These beautiful lovelies pictured above are called ranunculus. This is my first year growing them and I'm totally in love. We've been growing flowers on the farm since our second year but I still consider myself an amateur flower grower. I'm certainly not an expert vegetable grower but I have a stronger understand of planting details for produce crops. Growing veggies and flowers together can be really challenging. It's like keeping up with two completely different systems with unique seed germination needs, planting dates, harvesting techniques and storage. Still, I love growing flowers and hope to slowly increase the number of flowers we offer on the farm as our business continues to grow. I would encourage you to buy locally grown flowers always, always, always over imported flowers. Locally grown flower are beyond superior in so many ways. They are fresher, higher in diversity and uniqueness and generally grown without harsh pesticides and herbicides. Additionally buying from a local farmer helps support small businesses and local economies. There are so many wonderful flower growers in this area, there's no excuse to buy those sad looking bouquets at the grocery store (unless they're from a local grower of course). So next you're at the farmers market, grab a bunch of flowers (or two or three) and brighten up your house with beautiful, fresh, local blooms.
There aren't many pictures of me because I'm the usually the one taking all the pictures. Ross is taking a week of "vacation" off of work to help me get ready for Spring so he actually took a picture of me. I often say that Ross is the brain and the braun on the farm, so I'm not so sure what my role is supposed to be! While Ross does most of the tractor work and organizing projects, I'm in charge of the day to day operations of the farm. I do most of the greenhouse work including starting transplants and microgreens. I also take care of all the field planting and weekly harvesting (with my awesome farm crews' help of course). Running the farm while Ross is away at work is tough, tough, tough. But I really do love it (no matter how much I complain). I couldn't imagine doing anything else! For the first time in my short farming career, I finally feel semi-organized heading into our fifth season. Instead of being overwhelmed and ridden with anxiety, I'm really excited to see what this year has in store and I feel we're going to be successful in meeting many of our goals. Don't get me wrong, I still have my panic attacks/why am I doing this/someone help me moments. It's just this year my freak outs are balanced with more hell yea/this is awesome/we kick ass moments. So even though you might not see me very often in pictures, know that I'm behind the camera working hard, trying to maintain composure and geeking out over my job as a bad ass farmer lady.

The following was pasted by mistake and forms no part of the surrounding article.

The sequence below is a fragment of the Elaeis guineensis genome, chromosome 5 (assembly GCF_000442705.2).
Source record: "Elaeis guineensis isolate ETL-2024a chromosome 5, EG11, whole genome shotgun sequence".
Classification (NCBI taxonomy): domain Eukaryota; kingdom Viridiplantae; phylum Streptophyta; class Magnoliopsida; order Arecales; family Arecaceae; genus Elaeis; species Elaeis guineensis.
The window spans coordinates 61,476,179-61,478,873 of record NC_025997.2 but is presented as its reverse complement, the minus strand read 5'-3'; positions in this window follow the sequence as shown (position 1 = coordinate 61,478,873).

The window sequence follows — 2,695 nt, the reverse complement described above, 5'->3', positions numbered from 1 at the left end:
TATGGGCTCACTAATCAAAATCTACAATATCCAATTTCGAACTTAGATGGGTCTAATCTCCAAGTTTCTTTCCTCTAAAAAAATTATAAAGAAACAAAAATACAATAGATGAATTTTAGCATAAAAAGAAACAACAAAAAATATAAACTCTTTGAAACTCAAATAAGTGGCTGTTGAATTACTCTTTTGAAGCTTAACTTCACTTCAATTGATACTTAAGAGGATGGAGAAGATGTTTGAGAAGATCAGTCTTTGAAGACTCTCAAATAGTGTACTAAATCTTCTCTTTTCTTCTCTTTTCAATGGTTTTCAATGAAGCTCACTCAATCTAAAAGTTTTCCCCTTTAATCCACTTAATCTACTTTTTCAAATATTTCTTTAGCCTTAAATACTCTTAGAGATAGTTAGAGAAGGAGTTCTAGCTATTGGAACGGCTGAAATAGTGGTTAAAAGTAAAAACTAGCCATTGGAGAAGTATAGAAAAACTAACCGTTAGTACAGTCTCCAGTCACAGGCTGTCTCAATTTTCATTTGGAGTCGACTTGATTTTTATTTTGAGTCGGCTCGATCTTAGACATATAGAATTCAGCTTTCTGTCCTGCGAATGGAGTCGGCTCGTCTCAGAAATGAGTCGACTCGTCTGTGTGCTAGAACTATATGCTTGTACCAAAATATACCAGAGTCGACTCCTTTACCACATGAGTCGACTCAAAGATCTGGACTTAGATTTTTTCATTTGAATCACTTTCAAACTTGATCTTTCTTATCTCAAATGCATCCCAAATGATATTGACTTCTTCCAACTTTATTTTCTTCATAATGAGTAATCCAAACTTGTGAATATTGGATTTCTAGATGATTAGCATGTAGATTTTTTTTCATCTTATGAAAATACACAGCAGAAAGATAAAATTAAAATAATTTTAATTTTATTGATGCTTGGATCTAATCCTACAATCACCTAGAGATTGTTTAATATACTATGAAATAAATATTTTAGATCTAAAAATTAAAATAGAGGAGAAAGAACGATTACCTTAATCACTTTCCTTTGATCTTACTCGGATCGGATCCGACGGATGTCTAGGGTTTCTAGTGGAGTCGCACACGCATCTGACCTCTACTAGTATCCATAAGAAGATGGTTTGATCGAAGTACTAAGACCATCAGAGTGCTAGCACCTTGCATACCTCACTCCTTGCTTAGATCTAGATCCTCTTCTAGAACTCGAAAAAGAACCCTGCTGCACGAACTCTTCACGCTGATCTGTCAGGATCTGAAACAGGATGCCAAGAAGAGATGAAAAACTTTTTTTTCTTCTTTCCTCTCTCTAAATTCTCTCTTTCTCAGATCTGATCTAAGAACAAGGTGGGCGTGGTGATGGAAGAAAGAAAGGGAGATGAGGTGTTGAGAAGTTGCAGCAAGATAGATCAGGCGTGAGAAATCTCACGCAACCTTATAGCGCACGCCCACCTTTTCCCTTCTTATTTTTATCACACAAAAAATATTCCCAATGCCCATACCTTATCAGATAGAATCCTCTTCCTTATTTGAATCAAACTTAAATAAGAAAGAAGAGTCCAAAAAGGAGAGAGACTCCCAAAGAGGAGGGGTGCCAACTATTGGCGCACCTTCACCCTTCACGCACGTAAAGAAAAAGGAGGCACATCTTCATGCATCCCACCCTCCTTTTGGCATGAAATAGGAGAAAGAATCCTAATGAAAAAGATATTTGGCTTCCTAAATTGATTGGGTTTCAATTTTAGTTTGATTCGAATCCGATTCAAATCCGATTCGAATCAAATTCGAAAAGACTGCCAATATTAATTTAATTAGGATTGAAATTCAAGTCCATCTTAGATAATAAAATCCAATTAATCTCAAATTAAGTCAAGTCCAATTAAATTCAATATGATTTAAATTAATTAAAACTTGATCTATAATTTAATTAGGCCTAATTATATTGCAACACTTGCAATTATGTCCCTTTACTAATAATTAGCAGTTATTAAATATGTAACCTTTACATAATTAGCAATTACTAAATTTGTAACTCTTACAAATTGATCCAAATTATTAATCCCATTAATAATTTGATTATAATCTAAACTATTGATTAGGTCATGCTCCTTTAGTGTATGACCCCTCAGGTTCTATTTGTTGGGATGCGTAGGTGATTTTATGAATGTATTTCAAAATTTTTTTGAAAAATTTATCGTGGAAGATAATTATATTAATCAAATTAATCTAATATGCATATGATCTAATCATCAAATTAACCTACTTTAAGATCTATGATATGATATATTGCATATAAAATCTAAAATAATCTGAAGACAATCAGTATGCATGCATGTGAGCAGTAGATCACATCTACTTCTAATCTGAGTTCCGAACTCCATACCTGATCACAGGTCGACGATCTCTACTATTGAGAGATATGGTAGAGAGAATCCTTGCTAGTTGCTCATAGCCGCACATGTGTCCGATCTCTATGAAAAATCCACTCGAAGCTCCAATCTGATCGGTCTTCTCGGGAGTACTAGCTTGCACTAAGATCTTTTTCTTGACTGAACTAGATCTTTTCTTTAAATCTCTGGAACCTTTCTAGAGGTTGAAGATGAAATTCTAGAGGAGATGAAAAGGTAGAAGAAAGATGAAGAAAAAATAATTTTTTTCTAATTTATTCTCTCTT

At the end of last week and the beginning of this week, we were very busy getting our spring transplants into the ground. Usually we're not the best at growing transplants, but this round of plant babies looks amazing. I think we're finally settling on a good system to create healthy transplants. This spring we're planting tons of broccoli, broccolini, fennel, kale, swiss chard, cabbage, cauliflower and asian greens. Planting is a two to three person job on the farm. We use a Hatfield transplanter when planting. Click here to see a cool video of it in action. The great thing about using the Hatfield planter is that it puts the plant in its "home" in the row without the planter having to bend over. It's also a lot faster than making holes with a stick and then placing all the plants in the holes and covering them up. In one afternoon, we were able to plant 300 heads of lettuce, 650 kohlrabi plants and 1300 broccoli plants! This week will be more transplanting, prepping the beds for rainbow carrots and weeding the fall planted strawberries.
This Sunday, we were excited to get a visit from our sweet nephew Forrest. My sister brings Forrest to the farm from time to time to run around and burn off some of his crazy toddler energy. Forrest helped Ross set up the irrigation system we will be using for the season. Setting up irrigation on the farm is a total brain buster! Some of our crops (broccoli, potatoes, tomatoes, etc.) are watered using drip tape that is placed at the base of the plants while other crops (like salad mix and radishes) are watered using an overhead sprinkler system. We have to accommodate for both set ups in addition to our crop rotations when we're planning for the year. Ross is usually in charge of doing work like this in addition to taking care of most of the tractor work. I generally focus on planting in the greenhouse and the field and harvesting. I work on farm full time while Ross works off farm full time. Often Ross is up working early in the morning doing chores before he heads into work and then comes home to continue working at night. This picture is a perfect example of how he spends most of his weekends, doing chores and working on big projects to help me get through the upcoming week. Ross is the hardest work man I know. He's also the kindest, sweetest man I know and does everything with great energy and positivity. The farm would certainly be lost without him!
Ross and Jillian Mickens are the owners and operators of Open Door Farm located in the North Carolina Piedmont.